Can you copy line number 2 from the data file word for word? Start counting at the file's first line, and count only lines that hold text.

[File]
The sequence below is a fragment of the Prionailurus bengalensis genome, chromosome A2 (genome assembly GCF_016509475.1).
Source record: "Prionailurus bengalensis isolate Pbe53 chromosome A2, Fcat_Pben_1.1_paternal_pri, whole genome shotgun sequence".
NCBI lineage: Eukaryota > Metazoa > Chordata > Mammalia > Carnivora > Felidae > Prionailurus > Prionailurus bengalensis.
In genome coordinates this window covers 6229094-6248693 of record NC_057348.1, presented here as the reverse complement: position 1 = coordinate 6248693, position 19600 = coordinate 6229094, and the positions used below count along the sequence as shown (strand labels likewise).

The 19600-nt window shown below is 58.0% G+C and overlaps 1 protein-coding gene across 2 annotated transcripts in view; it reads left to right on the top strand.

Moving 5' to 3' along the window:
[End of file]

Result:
Source record: "Prionailurus bengalensis isolate Pbe53 chromosome A2, Fcat_Pben_1.1_paternal_pri, whole genome shotgun sequence".